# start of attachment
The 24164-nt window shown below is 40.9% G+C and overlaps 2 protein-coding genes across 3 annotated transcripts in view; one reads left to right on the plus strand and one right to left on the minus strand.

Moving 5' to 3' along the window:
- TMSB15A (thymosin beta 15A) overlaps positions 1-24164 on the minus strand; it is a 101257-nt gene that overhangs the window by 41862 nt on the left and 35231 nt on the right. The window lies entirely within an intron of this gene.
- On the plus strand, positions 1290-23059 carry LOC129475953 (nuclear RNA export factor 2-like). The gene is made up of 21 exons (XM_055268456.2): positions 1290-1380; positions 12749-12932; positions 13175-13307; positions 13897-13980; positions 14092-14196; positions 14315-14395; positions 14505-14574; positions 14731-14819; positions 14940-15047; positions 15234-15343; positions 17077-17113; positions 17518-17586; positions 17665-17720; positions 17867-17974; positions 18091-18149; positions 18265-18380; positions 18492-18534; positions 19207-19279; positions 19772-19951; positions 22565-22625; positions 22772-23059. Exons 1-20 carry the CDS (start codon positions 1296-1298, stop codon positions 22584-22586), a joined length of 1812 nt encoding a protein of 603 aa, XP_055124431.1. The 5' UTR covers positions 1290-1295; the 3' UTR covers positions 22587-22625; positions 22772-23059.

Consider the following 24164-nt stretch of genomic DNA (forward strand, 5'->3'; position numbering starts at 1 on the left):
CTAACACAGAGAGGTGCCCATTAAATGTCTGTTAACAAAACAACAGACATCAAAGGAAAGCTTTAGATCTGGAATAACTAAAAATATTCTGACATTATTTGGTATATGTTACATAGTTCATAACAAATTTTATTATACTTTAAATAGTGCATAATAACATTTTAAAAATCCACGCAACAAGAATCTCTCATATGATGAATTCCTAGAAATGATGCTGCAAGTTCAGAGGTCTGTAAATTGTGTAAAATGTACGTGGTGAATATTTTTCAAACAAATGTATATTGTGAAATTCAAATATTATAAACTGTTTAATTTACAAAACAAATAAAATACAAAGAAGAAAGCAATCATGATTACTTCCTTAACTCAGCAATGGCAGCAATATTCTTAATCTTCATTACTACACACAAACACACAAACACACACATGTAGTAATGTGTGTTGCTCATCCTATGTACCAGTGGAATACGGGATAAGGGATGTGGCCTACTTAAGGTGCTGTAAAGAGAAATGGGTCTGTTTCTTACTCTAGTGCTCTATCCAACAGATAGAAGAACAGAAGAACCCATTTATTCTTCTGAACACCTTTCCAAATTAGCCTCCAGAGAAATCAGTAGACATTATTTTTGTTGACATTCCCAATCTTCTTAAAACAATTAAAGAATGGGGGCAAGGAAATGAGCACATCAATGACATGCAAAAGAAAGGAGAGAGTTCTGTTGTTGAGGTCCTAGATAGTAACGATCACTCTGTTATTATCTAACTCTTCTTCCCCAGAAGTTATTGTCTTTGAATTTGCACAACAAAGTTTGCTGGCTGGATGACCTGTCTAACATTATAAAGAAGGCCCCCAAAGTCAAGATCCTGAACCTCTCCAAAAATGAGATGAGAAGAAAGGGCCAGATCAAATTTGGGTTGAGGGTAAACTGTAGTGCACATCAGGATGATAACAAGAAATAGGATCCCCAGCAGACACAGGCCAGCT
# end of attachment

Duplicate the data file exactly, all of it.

The 24164-nt window shown below is 40.9% G+C and overlaps 2 protein-coding genes across 3 annotated transcripts in view; one reads left to right on the plus strand and one right to left on the minus strand.

Moving 5' to 3' along the window:
- TMSB15A (thymosin beta 15A) overlaps positions 1-24164 on the minus strand; it is a 101257-nt gene that overhangs the window by 41862 nt on the left and 35231 nt on the right. The window lies entirely within an intron of this gene.
- On the plus strand, positions 1290-23059 carry LOC129475953 (nuclear RNA export factor 2-like). The gene is made up of 21 exons (XM_055268456.2): positions 1290-1380; positions 12749-12932; positions 13175-13307; positions 13897-13980; positions 14092-14196; positions 14315-14395; positions 14505-14574; positions 14731-14819; positions 14940-15047; positions 15234-15343; positions 17077-17113; positions 17518-17586; positions 17665-17720; positions 17867-17974; positions 18091-18149; positions 18265-18380; positions 18492-18534; positions 19207-19279; positions 19772-19951; positions 22565-22625; positions 22772-23059. Exons 1-20 carry the CDS (start codon positions 1296-1298, stop codon positions 22584-22586), a joined length of 1812 nt encoding a protein of 603 aa, XP_055124431.1. The 5' UTR covers positions 1290-1295; the 3' UTR covers positions 22587-22625; positions 22772-23059.

Consider the following 24164-nt stretch of genomic DNA (forward strand, 5'->3'; position numbering starts at 1 on the left):
CTAACACAGAGAGGTGCCCATTAAATGTCTGTTAACAAAACAACAGACATCAAAGGAAAGCTTTAGATCTGGAATAACTAAAAATATTCTGACATTATTTGGTATATGTTACATAGTTCATAACAAATTTTATTATACTTTAAATAGTGCATAATAACATTTTAAAAATCCACGCAACAAGAATCTCTCATATGATGAATTCCTAGAAATGATGCTGCAAGTTCAGAGGTCTGTAAATTGTGTAAAATGTACGTGGTGAATATTTTTCAAACAAATGTATATTGTGAAATTCAAATATTATAAACTGTTTAATTTACAAAACAAATAAAATACAAAGAAGAAAGCAATCATGATTACTTCCTTAACTCAGCAATGGCAGCAATATTCTTAATCTTCATTACTACACACAAACACACAAACACACACATGTAGTAATGTGTGTTGCTCATCCTATGTACCAGTGGAATACGGGATAAGGGATGTGGCCTACTTAAGGTGCTGTAAAGAGAAATGGGTCTGTTTCTTACTCTAGTGCTCTATCCAACAGATAGAAGAACAGAAGAACCCATTTATTCTTCTGAACACCTTTCCAAATTAGCCTCCAGAGAAATCAGTAGACATTATTTTTGTTGACATTCCCAATCTTCTTAAAACAATTAAAGAATGGGGGCAAGGAAATGAGCACATCAATGACATGCAAAAGAAAGGAGAGAGTTCTGTTGTTGAGGTCCTAGATAGTAACGATCACTCTGTTATTATCTAACTCTTCTTCCCCAGAAGTTATTGTCTTTGAATTTGCACAACAAAGTTTGCTGGCTGGATGACCTGTCTAACATTATAAAGAAGGCCCCCAAAGTCAAGATCCTGAACCTCTCCAAAAATGAGATGAGAAGAAAGGGCCAGATCAAATTTGGGTTGAGGGTAAACTGTAGTGCACATCAGGATGATAACAAGAAATAGGATCCCCAGCAGACACAGGCCAGCT